I did learn a lot about making omelets. Using water instead of milk was an epiphany. Learned that while participating in a demo at the Big E around 30 years ago. Tilting the pan, too.

Ever whip the ricotta and serve with meatballs over a nice green salad, O&V?
This thread is about scrambled eggs.
 
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My scrambled eggs are always soft, and you could eat a half dozen in one setting very easily.

I add a lot of cream/milk in the bowl with cracked eggs. I never crack the yolk in the bowl, only in the pan. We have a glass top stove, which I really don't like. I feel my cast iron pan always made better eggs.

Butter (lots of it), low heat (I actually remove them from stovetop well before finished) the put back on for short periods. Continual stirring using a spatula (lightly). I season them near the end with salt/pepper. Sometimes it can take 15 minutes or more from start to plate.

Eggs end up very fluffy, soft and fully cooked.

I'll admit for many years I cooked them hard (pancake style) but I have converted to the fluffy method.

Lastly, someone mentioned hotdogs. When I was on Atkins, I would add a couple of cooked and sliced hotdogs to the eggs for a full meal. Would also add smoked cheese.

Anyway this is what I like to achieve:

1595861222578.png
 

storrsroars

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maybe for a frittata.
I use cast iron for everything, and for frittatas you cant use anything else, but when Im cooking any type of egg whether over easy, scrambled or omelettes you gotta pull out the non-stick cookwear.
I'd agree, but with a caveat - a perfectly seasoned cast iron pan with no hot spots can do the job. We had a small one at my late mom's house I wish I kept. Of the three cast iron pans she had, this was the only one that nothing stuck to. As good as any non-stick pan I've used, although not an ideal shape or size for omelets.
 

storrsroars

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Im not a scamble guy either, (over easy or poached, which is another really hard thing to get right) but enjoy them from time to time. I think the part I bolded from your post, no matter the method or ingredient additions is the key.

People cook them too hot.

Just like a perfect omelette. You cannot cook it too hot OR too low. There is a very narrow temp sweet spot for the eggs to set right but not brown.
Especially omelettes that you are filling. If you want to keep them yellow with no brown but have it cooked all the way and perfectly folded, the most important thing by far is temp management.
The funny thing is, I've rarely had issues with omelets, which were about the first things I ever learned to cook as a kid. I've always had the pan off heat and tiltled when working the edges, but for whatever reason never did that with scrambled, Still, I think what I really liked about the Ramsay method was the large fluffy curds that you'd really only get by not whisking the eggs in advance.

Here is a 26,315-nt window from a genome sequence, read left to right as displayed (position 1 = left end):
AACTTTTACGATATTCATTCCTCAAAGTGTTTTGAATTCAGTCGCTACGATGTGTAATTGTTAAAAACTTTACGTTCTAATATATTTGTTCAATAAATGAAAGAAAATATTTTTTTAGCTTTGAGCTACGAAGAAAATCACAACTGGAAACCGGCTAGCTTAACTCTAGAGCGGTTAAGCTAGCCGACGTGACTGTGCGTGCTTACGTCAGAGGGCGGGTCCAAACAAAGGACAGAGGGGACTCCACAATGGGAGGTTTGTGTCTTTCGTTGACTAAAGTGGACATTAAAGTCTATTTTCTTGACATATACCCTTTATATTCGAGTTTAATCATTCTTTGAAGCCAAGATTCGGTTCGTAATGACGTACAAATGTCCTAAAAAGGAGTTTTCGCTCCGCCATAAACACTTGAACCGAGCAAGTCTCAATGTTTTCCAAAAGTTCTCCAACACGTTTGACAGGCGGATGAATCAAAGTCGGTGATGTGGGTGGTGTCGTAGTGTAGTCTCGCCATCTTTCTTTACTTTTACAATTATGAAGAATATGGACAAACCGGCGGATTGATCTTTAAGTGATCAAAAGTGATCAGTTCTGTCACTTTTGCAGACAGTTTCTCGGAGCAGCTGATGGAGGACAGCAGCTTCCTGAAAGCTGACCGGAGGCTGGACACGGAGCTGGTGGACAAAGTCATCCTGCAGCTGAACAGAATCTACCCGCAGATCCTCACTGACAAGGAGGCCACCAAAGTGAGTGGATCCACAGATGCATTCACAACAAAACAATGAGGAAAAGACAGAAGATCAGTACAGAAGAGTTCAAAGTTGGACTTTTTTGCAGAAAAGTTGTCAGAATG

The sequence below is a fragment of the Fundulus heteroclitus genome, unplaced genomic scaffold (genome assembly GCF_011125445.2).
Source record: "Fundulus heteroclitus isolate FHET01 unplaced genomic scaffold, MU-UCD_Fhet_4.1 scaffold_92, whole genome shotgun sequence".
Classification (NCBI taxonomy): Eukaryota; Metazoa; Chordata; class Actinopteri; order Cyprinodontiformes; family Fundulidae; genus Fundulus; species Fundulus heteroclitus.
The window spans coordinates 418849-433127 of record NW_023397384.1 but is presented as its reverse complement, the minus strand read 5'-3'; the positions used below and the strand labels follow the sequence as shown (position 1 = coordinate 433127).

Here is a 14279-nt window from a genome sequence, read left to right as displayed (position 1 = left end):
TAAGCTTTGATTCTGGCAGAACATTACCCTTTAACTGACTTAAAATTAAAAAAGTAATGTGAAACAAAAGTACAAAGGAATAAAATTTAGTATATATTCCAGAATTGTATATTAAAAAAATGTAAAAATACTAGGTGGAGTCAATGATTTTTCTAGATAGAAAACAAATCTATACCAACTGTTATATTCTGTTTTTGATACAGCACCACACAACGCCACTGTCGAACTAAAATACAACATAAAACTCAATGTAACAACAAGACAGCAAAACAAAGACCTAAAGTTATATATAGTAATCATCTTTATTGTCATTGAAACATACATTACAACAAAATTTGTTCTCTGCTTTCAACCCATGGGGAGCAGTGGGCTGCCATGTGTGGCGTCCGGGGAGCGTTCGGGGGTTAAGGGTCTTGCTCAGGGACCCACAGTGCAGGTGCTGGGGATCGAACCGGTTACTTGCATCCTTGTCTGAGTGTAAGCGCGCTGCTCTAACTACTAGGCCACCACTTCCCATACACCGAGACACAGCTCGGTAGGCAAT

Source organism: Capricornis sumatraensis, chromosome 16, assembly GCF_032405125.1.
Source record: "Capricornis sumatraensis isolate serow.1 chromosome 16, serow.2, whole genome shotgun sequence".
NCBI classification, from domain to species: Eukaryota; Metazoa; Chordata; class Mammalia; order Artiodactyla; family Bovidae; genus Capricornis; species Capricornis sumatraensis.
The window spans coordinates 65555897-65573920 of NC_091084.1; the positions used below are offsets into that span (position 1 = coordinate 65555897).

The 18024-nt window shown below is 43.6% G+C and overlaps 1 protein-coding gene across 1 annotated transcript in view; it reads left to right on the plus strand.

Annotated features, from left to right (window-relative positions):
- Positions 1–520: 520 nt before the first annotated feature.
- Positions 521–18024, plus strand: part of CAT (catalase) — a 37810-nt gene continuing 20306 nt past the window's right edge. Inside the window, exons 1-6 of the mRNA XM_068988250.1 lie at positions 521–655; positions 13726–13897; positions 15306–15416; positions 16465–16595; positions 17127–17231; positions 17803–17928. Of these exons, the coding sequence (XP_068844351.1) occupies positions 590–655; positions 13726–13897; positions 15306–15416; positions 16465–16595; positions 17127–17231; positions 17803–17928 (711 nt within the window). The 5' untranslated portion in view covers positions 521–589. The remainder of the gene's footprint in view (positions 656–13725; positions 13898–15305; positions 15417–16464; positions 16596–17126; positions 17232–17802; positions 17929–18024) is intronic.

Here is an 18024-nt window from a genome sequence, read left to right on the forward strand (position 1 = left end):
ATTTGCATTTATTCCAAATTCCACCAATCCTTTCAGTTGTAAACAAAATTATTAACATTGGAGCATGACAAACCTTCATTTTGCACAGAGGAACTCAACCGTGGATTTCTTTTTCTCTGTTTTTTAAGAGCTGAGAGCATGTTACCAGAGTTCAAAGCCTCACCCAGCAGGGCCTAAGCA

storrsroars

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He did this on MasterChef one time. Maybe you can Bing it.
I don't Bing.
As mentioned in the OP, I saw him do it on video. And then I linked another video of him upthread.
Maybe you can Bing that :eek:
 
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I'm an over easy guy and that's how I make eggs and order them out 90% of the time. But I made some scrambled eggs yesterday that were exquisite.

As I mentioned in the "addictive YT" thread a few days ago, at the end of a "Hot Ones" episode with Gordon Ramsey, Evans asked him to make scrambled eggs. And I was intrigued. First off, Ramsey didn't beat the eggs prior to putting them in the pan (in fact, he used a pot). He just cracked the eggs into the pot, then started moving them around with a heat-proof spatula. He took it off the heat several times to ensure they didn't cook too quickly. He cautioned to not season the eggs until they were set as that would affect the cooking. And he added creme fraiche instead of something like milk, sour cream or cream cheese. Chives and seasoning were added at the end. They looked exquisite.

So yesterday I decided to experiment. I didn't have any creme fraiche lying around and didn't want to use sour cream. But I had full fat ricotta.
I tried a version of your eggs today. Excellent.

I put a little twist on them. I started with olive oil, onions, and added some Hungarian wax peppers that I had already cooked in oil.

With the onions ready, I added the eggs whole with generous butter and cooked them Ramsey method. I used ricotta as it was on hand, instead of the creme fraiche. Salt and pepper, no chives. Served with toasted baguette.